In April 2017, the same security researcher discovered that someone exposed 93.4 million voter registration records from Mexico on an S3 bucket in the USA. The concern is that if the data ends up in the wrong hands, the potential harm includes blackmail, abduction, and cartel violence.
In May 2016, hackers exposed to the public the personal data of 50 million Turkish citizens. The data included names, addresses, first names of parents, cities of birth, dates of birth, and national identifier numbers.
In March 2016, hackers exposed to the public the voter registration information of 55 million electors in the Philippines. The data included addresses, places of birth, heights, weights, genders, marital status, names of parents, fingerprints, email addresses, and numbers and expiration dates of passports.
In June 2015, hackers exposed to the public the background investigation information of 21.5 million people, most of whom applied for classified clearances from the USA government. The data included social security numbers, fingerprints, and highly sensitive investigative findings (such as drug and criminal histories, sexual orientations, and relationships). The concern is that if foreign governments obtained lists containing the names of their citizens who had been secretly in touch with government workers from the USA, they could be blackmailed and punished.
What can you do about it?
The fundamental problems of such data exposure are not uncommon. Prevent such potential misuses of sensitive information by following a few simple precepts in collecting and storing data.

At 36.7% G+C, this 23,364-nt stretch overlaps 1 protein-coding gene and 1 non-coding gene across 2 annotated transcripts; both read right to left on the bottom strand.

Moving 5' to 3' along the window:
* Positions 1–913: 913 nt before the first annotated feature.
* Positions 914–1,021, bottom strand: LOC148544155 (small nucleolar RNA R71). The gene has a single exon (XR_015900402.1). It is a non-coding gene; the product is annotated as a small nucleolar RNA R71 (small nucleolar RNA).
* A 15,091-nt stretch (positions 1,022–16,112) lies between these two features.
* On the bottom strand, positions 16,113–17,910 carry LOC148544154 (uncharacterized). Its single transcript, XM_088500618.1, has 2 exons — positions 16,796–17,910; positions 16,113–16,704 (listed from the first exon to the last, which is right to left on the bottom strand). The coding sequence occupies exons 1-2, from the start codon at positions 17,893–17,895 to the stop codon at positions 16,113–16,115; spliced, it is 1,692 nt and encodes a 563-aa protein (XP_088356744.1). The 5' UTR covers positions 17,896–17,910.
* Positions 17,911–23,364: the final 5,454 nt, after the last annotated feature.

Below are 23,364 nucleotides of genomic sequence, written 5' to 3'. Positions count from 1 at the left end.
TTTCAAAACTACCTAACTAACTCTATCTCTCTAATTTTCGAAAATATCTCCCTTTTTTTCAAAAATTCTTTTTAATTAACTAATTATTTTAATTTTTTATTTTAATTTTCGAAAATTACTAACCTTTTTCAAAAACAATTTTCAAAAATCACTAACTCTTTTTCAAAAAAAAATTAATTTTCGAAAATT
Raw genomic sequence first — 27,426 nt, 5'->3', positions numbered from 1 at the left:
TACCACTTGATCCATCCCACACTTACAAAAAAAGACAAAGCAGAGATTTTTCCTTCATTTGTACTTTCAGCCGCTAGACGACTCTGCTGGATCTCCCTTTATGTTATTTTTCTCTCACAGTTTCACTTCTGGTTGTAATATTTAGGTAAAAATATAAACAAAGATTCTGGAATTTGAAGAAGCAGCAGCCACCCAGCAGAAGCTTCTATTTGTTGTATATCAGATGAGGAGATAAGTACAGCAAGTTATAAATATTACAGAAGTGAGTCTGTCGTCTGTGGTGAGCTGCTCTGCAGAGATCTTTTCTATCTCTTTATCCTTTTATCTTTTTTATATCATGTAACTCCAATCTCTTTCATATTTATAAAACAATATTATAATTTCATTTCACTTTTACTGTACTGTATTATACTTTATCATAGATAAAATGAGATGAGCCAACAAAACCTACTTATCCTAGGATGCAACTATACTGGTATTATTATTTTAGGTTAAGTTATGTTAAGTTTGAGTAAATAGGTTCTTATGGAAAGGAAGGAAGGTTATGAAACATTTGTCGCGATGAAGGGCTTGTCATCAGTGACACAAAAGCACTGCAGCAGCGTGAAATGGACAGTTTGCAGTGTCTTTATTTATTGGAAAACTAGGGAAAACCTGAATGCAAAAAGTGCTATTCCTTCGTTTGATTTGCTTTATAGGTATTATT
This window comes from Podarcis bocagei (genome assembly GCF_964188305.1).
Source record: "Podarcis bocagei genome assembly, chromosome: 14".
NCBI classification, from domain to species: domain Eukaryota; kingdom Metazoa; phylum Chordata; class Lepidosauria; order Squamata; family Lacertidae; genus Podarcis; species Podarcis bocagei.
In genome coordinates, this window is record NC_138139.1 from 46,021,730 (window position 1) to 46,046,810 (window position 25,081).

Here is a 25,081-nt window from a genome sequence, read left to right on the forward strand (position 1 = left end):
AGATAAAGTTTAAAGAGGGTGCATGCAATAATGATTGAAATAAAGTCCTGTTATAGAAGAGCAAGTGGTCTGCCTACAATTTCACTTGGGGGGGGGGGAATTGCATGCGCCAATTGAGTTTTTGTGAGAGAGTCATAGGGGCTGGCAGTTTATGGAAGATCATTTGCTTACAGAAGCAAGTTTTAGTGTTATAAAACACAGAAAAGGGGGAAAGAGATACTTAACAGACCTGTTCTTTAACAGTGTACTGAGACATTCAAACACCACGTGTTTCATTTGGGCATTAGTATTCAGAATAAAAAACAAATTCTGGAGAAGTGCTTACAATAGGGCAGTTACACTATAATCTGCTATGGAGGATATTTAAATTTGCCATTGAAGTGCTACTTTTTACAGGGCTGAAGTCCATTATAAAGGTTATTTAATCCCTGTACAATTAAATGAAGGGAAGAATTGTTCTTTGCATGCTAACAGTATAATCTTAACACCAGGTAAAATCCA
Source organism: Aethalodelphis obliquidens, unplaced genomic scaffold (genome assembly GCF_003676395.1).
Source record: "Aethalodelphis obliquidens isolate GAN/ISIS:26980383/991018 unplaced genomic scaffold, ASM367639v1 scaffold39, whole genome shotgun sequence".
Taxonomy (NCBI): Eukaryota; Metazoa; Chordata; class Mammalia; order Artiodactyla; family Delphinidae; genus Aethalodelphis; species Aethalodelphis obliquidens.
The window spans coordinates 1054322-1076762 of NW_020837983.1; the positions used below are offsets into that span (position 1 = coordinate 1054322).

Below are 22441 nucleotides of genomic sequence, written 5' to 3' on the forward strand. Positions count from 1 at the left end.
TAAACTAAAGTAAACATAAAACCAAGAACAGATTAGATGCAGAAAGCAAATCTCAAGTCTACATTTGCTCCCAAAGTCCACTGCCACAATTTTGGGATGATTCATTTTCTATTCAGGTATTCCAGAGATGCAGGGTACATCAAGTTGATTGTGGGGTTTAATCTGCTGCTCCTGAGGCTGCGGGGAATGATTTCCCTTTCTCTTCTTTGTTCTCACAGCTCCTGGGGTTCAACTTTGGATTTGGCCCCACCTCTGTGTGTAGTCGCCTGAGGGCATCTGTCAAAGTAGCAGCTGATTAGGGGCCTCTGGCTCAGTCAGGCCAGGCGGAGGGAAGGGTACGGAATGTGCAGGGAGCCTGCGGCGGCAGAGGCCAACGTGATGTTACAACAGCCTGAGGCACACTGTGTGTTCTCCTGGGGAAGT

First, understand the existing state by reviewing the access exposure to pinpoint misconfigurations to prevent the public from accessing the data.
Subsequently, fix issues and put proper policies in place. Maintain positive, logical permissions in identity and access management policies and attach them to identity and access management entities. At the same time, prevent at the resource level any unauthorized access to objects.
More specifically: Remove all ‘allow’ permissions based on an access control list. Create identity and access management policies allowing access and assign them to users and roles. Explicitly deny at the resource level unauthorized access to objects to protect against whatever misconfiguration they might have. Monitor significant events related to identity and access management policies changes, resource policies, new assets, and object access.
Also check critical indicators of potential security risks such as:
- At the server level, public or guest access is not disabled.
- At the server level, access is allowed from any IP address rather than from specific IP addresses.
- At the server level or a granular level, the data is not encrypted.
- The data does not have granular security.
- Highly sensitive data is not masked at a granular level.
- Server-level and granular firewall rules have not been configured.
- Secret keys are encrypted with weak algorithms.
- A password policy is vulnerable.
What are your next steps?